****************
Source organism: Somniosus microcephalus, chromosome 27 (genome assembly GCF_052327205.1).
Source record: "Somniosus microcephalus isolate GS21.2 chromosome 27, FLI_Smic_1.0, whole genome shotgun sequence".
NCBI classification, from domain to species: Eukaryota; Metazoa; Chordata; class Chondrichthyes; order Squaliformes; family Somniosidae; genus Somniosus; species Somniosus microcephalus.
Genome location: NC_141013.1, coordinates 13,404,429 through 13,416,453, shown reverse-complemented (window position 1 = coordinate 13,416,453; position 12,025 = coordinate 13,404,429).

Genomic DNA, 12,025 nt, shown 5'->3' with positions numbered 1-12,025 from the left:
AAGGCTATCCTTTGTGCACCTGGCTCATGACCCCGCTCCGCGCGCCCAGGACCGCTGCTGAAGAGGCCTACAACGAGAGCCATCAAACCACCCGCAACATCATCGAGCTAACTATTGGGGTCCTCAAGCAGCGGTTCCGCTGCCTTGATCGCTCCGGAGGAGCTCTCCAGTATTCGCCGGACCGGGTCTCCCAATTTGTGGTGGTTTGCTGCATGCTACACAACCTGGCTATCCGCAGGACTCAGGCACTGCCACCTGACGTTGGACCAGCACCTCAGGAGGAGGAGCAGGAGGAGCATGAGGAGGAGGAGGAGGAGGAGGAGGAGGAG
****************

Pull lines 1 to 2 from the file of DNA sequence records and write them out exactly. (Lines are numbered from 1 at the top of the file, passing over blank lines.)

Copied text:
Source organism: Somniosus microcephalus, chromosome 27 (genome assembly GCF_052327205.1).
Source record: "Somniosus microcephalus isolate GS21.2 chromosome 27, FLI_Smic_1.0, whole genome shotgun sequence".